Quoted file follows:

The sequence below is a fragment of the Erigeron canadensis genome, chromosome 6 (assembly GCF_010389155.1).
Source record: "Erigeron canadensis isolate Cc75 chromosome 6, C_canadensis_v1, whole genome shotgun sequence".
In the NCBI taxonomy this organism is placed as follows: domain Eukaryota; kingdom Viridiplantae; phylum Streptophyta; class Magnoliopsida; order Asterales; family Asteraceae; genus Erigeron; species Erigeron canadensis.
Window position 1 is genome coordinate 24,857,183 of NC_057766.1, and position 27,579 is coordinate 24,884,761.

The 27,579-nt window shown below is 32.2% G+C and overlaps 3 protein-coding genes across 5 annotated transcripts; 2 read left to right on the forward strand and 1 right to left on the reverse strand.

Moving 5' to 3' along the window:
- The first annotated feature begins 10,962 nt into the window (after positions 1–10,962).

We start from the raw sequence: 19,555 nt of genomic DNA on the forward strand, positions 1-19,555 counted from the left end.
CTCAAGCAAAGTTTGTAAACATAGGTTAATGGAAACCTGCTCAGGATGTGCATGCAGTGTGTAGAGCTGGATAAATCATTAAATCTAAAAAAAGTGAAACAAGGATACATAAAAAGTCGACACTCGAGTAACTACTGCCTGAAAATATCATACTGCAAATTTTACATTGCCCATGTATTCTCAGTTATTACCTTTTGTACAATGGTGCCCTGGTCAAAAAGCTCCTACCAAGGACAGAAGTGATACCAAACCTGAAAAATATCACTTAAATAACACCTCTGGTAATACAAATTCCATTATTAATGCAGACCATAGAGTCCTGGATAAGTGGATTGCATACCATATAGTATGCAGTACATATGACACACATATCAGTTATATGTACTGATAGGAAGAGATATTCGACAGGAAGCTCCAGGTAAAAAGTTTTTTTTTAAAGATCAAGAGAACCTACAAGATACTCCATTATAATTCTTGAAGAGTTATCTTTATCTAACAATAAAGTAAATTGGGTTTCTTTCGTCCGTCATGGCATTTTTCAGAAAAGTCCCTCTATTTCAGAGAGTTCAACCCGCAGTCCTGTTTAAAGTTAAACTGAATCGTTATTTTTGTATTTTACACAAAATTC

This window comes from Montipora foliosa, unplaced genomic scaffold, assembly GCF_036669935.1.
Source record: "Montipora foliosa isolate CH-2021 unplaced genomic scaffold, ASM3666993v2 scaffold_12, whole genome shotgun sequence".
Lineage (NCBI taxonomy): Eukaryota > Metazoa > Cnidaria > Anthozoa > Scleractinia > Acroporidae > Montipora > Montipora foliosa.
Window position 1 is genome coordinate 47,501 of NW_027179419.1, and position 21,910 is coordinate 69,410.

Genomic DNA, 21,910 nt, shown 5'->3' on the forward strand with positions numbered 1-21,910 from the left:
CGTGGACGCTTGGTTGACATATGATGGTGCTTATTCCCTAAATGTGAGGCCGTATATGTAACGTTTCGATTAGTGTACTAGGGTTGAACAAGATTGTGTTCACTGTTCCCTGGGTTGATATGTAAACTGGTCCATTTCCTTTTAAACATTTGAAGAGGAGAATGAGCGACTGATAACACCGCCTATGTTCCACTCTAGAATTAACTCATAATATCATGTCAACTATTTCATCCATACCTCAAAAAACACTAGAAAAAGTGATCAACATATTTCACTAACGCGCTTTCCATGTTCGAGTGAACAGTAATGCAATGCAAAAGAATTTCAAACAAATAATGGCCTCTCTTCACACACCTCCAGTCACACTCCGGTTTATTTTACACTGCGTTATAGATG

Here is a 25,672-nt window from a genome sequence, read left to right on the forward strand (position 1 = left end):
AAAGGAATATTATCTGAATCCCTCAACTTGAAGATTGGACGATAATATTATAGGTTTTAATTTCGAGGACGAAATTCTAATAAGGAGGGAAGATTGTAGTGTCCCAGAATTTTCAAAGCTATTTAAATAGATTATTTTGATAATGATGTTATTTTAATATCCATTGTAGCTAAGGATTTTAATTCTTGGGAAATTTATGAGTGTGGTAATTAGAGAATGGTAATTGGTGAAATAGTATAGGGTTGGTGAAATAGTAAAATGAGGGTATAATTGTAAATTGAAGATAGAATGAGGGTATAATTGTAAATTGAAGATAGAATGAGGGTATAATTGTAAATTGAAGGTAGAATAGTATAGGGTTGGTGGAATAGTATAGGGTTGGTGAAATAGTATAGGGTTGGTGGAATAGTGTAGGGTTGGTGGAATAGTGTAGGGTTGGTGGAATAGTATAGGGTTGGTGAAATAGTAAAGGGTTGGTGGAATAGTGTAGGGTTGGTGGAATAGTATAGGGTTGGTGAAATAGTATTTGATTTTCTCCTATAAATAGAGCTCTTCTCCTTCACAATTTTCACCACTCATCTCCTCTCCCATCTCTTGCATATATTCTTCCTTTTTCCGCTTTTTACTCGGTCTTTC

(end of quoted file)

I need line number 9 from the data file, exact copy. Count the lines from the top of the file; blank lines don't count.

CTCAAGCAAAGTTTGTAAACATAGGTTAATGGAAACCTGCTCAGGATGTGCATGCAGTGTGTAGAGCTGGATAAATCATTAAATCTAAAAAAAGTGAAACAAGGATACATAAAAAGTCGACACTCGAGTAACTACTGCCTGAAAATATCATACTGCAAATTTTACATTGCCCATGTATTCTCAGTTATTACCTTTTGTACAATGGTGCCCTGGTCAAAAAGCTCCTACCAAGGACAGAAGTGATACCAAACCTGAAAAATATCACTTAAATAACACCTCTGGTAATACAAATTCCATTATTAATGCAGACCATAGAGTCCTGGATAAGTGGATTGCATACCATATAGTATGCAGTACATATGACACACATATCAGTTATATGTACTGATAGGAAGAGATATTCGACAGGAAGCTCCAGGTAAAAAGTTTTTTTTTAAAGATCAAGAGAACCTACAAGATACTCCATTATAATTCTTGAAGAGTTATCTTTATCTAACAATAAAGTAAATTGGGTTTCTTTCGTCCGTCATGGCATTTTTCAGAAAAGTCCCTCTATTTCAGAGAGTTCAACCCGCAGTCCTGTTTAAAGTTAAACTGAATCGTTATTTTTGTATTTTACACAAAATTC